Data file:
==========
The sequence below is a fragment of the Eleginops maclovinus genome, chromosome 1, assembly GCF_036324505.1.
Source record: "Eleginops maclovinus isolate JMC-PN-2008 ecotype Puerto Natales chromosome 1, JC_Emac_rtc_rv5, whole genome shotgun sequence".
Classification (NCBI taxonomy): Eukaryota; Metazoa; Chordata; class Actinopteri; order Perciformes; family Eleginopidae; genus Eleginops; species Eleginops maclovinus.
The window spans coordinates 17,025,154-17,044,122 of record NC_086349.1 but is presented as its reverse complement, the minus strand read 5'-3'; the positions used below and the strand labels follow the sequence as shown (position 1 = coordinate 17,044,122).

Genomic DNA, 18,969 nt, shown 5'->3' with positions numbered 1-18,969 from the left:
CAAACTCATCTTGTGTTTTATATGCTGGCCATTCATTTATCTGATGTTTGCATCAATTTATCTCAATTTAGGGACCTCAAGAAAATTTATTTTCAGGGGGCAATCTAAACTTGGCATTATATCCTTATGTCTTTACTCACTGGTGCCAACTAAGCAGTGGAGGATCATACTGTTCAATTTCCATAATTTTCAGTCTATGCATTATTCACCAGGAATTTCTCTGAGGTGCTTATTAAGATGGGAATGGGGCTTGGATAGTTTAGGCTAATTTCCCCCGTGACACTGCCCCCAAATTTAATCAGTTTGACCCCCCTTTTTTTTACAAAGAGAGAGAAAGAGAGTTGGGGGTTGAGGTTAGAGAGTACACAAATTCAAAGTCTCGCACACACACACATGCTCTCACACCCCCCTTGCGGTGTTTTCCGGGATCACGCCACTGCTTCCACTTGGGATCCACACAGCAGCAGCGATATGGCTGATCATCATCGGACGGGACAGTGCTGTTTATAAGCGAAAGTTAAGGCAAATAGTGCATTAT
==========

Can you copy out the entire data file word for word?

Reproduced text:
The sequence below is a fragment of the Eleginops maclovinus genome, chromosome 1, assembly GCF_036324505.1.
Source record: "Eleginops maclovinus isolate JMC-PN-2008 ecotype Puerto Natales chromosome 1, JC_Emac_rtc_rv5, whole genome shotgun sequence".
Classification (NCBI taxonomy): Eukaryota; Metazoa; Chordata; class Actinopteri; order Perciformes; family Eleginopidae; genus Eleginops; species Eleginops maclovinus.
The window spans coordinates 17,025,154-17,044,122 of record NC_086349.1 but is presented as its reverse complement, the minus strand read 5'-3'; the positions used below and the strand labels follow the sequence as shown (position 1 = coordinate 17,044,122).

Genomic DNA, 18,969 nt, shown 5'->3' with positions numbered 1-18,969 from the left:
CAAACTCATCTTGTGTTTTATATGCTGGCCATTCATTTATCTGATGTTTGCATCAATTTATCTCAATTTAGGGACCTCAAGAAAATTTATTTTCAGGGGGCAATCTAAACTTGGCATTATATCCTTATGTCTTTACTCACTGGTGCCAACTAAGCAGTGGAGGATCATACTGTTCAATTTCCATAATTTTCAGTCTATGCATTATTCACCAGGAATTTCTCTGAGGTGCTTATTAAGATGGGAATGGGGCTTGGATAGTTTAGGCTAATTTCCCCCGTGACACTGCCCCCAAATTTAATCAGTTTGACCCCCCTTTTTTTTACAAAGAGAGAGAAAGAGAGTTGGGGGTTGAGGTTAGAGAGTACACAAATTCAAAGTCTCGCACACACACACATGCTCTCACACCCCCCTTGCGGTGTTTTCCGGGATCACGCCACTGCTTCCACTTGGGATCCACACAGCAGCAGCGATATGGCTGATCATCATCGGACGGGACAGTGCTGTTTATAAGCGAAAGTTAAGGCAAATAGTGCATTAT